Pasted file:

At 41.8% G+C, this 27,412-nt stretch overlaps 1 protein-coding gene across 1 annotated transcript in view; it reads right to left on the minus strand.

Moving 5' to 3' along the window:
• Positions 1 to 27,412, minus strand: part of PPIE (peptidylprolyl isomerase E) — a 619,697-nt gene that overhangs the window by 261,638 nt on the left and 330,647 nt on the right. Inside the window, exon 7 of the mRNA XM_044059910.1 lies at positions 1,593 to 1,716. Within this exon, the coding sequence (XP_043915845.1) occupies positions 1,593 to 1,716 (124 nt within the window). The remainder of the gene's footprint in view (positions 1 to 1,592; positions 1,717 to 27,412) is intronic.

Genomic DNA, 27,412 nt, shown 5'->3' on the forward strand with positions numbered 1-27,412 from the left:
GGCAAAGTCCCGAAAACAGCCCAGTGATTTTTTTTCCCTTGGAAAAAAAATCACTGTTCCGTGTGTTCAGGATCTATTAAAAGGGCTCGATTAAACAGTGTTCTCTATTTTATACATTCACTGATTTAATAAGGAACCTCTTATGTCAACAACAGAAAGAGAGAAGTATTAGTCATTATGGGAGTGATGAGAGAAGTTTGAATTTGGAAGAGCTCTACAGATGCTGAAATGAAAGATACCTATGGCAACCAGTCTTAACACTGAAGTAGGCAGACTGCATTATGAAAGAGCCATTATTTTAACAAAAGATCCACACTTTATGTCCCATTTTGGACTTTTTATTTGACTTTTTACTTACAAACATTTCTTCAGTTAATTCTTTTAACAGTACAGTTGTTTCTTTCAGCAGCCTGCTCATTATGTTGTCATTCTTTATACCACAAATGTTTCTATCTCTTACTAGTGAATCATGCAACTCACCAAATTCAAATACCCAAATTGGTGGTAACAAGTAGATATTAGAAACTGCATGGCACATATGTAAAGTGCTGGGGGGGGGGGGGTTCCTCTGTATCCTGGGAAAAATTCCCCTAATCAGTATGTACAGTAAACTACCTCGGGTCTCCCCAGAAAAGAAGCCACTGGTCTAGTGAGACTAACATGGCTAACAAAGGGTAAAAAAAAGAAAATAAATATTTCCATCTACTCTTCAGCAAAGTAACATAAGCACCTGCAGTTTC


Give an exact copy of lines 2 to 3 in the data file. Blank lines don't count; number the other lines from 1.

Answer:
Moving 5' to 3' along the window:
• Positions 1 to 27,412, minus strand: part of PPIE (peptidylprolyl isomerase E) — a 619,697-nt gene that overhangs the window by 261,638 nt on the left and 330,647 nt on the right. Inside the window, exon 7 of the mRNA XM_044059910.1 lies at positions 1,593 to 1,716. Within this exon, the coding sequence (XP_043915845.1) occupies positions 1,593 to 1,716 (124 nt within the window). The remainder of the gene's footprint in view (positions 1 to 1,592; positions 1,717 to 27,412) is intronic.